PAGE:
Murders in the United States rose by 30 percent in 2020, the largest one-year increase on record. There are likely many factors that contributed to the spike, but there’s one thing that clearly did not help: the blanket anti-police mantra adopted by many urban and national leaders after the killing of George Floyd.
That mantra, typified by high-profile calls to “defund the police,” is in response to real problems in law enforcement, but it has created a crisis in police staffing. Police are retiring or quitting in droves, often because they do not want to take the daily abuse unleashed by the mobs unfairly blaming average cops for the racial problems that the Floyd case revealed. The surge in departures is particularly acute in cities where police were not supported by mayors or city councils. Seattle, for example, saw resignations nearly quadruple and retirements double from 2019 to 2020, leaving the force short by more than 100 officers. The remaining personnel were stretched thin, causing response times to calls for help to soar.
Police recruitment is also significantly down, as the same factors that lead cops to quit discourage those who might want to become cops from trying to join the force. This trend is especially pronounced in larger police departments that serve our nation’s biggest cities, which are most likely to be under the political microscope. A June survey from the Police Executive Research Forum found that recruitment had declined by 29 percent among departments with between 250 and 499 officers and by 36 percent among those with 500 or more officers. The result is that most departments have staffing shortfalls, although not as acute as Seattle’s, and have fewer cops available to protect citizens who need their help more than ever.
There is also evidence that police are pulling back in performing some of their duties. Confronting someone for a traffic violation or what appears to be a misdemeanor could result in escalation, which it seems many cops are not willing to risk given the politicization of their jobs. People who might have been arrested for low-level offenses are thus on the streets and able to commit more serious crimes, much as the “broken windows” theory of criminal justice predicted nearly 40 years ago. The lack of regular police presence may also embolden criminals to act. The result is that many officers have become more of what they were in the crime-ridden 1970s, respondents to acts of violence, than the proactive crime preventers many became after the policing revolution of the 1990s and 2000s.
This rise in violence hurts poor people of color most of all. There were roughly 17,700 murders in the United States last year. More than 9,900 of the victims were Black, and 2,800 were Hispanic. Only about 7,000 — or about 40 percent — were White, even though the 2020 Census reports that White people, including those who are multiracial and partly White, comprise 71 percent of the total population. The Marshall Project also reports that cities saw the highest spikes in murders in Black and Latino neighborhoods. So attacking the police in the name of racial justice, it seems, ends up harming the same people that police reform efforts intend to help.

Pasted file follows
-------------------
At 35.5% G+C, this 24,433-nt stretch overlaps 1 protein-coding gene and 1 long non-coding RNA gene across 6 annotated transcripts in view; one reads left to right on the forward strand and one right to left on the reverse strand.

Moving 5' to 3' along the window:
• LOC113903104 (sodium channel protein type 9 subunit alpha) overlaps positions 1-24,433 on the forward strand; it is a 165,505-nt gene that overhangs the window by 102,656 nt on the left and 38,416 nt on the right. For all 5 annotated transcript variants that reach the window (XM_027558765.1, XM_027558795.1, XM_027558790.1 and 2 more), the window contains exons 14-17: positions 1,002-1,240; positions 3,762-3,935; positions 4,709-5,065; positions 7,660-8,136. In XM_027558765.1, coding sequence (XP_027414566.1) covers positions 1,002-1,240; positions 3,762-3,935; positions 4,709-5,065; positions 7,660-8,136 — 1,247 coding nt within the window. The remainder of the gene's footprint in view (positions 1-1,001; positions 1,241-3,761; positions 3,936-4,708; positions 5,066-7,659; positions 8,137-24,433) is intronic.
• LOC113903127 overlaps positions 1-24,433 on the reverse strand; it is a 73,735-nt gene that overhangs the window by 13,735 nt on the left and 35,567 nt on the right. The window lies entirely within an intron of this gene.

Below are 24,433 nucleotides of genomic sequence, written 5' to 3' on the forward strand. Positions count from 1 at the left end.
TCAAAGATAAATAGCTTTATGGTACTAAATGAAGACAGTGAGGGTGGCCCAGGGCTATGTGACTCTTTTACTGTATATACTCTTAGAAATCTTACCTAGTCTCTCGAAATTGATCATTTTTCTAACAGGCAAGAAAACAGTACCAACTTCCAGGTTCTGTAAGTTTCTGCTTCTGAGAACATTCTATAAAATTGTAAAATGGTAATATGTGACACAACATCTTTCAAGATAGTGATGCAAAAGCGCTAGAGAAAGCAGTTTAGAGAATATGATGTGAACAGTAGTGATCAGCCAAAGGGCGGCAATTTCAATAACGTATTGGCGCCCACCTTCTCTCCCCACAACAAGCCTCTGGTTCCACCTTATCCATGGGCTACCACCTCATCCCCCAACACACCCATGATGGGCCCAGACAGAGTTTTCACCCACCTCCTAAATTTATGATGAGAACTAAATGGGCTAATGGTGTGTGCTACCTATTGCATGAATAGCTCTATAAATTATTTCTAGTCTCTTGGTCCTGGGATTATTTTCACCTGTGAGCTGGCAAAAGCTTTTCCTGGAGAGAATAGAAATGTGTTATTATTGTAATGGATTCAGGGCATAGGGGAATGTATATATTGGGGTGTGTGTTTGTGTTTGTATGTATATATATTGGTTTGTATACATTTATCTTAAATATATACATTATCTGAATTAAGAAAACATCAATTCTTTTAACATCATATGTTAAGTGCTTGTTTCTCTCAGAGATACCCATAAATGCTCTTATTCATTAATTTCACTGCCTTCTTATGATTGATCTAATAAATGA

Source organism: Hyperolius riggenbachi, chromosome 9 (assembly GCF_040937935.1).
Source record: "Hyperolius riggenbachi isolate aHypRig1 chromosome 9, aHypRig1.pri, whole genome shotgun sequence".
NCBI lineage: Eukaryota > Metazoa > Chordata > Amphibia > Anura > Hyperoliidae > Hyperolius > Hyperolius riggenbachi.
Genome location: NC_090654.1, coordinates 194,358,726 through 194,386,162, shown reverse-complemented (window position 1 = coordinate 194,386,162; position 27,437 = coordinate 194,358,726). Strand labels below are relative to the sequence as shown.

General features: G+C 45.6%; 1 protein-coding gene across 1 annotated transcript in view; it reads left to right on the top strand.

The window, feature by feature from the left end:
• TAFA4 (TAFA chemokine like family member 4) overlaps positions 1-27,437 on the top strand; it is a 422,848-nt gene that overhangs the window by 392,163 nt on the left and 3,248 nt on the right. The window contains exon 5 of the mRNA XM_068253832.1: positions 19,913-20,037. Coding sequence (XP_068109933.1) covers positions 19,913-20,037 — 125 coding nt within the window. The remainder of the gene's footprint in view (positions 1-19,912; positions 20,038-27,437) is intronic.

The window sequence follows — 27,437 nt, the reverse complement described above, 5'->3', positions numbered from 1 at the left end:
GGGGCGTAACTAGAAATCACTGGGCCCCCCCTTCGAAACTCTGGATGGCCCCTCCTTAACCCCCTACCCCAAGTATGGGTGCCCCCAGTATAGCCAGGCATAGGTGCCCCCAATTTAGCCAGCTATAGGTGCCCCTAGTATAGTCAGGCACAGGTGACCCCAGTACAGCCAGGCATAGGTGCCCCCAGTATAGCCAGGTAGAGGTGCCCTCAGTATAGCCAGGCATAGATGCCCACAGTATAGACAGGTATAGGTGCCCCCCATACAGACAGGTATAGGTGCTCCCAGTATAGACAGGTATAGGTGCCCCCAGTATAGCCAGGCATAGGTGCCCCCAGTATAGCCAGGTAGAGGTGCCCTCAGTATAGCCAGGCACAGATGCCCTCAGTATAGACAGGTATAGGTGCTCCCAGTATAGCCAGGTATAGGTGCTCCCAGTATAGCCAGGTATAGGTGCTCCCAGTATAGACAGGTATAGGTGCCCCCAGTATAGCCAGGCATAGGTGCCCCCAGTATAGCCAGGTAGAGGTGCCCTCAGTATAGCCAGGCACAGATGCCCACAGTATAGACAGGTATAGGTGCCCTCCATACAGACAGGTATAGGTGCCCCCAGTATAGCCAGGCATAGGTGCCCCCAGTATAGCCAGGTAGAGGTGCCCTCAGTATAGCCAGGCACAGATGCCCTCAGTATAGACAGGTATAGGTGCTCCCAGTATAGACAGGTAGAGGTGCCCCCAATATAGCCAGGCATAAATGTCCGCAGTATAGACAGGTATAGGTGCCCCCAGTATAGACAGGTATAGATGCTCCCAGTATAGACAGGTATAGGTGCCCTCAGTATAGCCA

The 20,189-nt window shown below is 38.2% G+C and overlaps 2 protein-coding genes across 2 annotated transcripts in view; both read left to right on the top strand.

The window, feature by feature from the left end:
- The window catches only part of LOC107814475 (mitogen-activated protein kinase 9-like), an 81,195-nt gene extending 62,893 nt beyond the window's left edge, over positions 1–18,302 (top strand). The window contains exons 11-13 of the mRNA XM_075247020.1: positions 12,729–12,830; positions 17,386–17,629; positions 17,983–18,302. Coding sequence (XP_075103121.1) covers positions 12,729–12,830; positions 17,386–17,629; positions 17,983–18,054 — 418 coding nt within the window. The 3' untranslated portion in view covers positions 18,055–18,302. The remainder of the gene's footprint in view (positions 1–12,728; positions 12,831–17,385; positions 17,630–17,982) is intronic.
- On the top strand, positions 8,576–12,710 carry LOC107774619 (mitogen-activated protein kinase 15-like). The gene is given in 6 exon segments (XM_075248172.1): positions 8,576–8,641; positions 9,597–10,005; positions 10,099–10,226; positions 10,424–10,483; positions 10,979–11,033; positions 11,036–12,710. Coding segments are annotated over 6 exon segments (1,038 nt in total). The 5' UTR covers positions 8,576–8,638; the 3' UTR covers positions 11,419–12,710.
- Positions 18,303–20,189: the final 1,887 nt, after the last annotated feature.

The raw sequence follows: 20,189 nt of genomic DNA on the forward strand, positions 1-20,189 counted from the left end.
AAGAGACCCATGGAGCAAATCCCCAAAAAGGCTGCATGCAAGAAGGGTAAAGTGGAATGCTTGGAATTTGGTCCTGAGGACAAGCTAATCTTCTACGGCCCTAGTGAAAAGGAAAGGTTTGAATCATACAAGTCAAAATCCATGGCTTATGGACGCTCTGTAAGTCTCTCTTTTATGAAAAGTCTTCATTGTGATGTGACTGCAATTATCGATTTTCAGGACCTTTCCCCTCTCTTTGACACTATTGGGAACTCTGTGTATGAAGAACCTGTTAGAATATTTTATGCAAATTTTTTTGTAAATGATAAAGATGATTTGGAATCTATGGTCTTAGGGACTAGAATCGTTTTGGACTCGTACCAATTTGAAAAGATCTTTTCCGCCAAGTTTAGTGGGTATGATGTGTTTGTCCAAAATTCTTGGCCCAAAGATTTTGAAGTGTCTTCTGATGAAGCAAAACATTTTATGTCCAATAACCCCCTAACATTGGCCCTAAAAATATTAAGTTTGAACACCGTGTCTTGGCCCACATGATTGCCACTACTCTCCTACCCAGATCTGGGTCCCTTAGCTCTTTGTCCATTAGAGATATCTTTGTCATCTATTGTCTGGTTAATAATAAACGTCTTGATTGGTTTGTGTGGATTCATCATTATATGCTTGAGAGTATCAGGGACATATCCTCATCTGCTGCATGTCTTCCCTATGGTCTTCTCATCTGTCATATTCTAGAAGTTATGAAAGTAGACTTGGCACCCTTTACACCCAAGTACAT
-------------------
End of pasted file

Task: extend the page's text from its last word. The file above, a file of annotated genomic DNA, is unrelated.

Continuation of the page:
None of this means that police reform should be halted. It’s clear there are bad actors on every police force, and those people need to be disciplined or rooted out. That will mean changing the rules surrounding dismissal of officers who commit unacceptable acts. A police oversight board, for example, has reinstated the Atlanta officer who fatally shot Rayshard Brooks in the back of a Wendy’s parking lot, even though Brooks, who was inebriated and fleeing the scene, was armed only with a taser. Police unions that want the support and respect of community leaders need to give leaders more leeway in such cases to discipline or remove offending officers.
At the same time, we must address the increase in murders and crime before it’s too late. Many Americans have grown up expecting historically low crime rates in big cities. They don’t realize that New York, for example, was a national symbol of disorder and violence before the police reforms initiated by then-mayor Rudolph W. Giuliani and Police Chief William J. Bratton. Murders remain well below the levels experienced back then, but that’s not a given. A failure to stem violence in the mid-1960s led to the national crime wave that cost tens of thousands of Americans their lives and made many of the United States’ greatest cities centers of crime.
The past 30 years have taught us that high crime is a choice, not an inevitability. National and local leaders need to remember that and keep the hard-won gains of the past three decades as they work to implement needed policing reforms.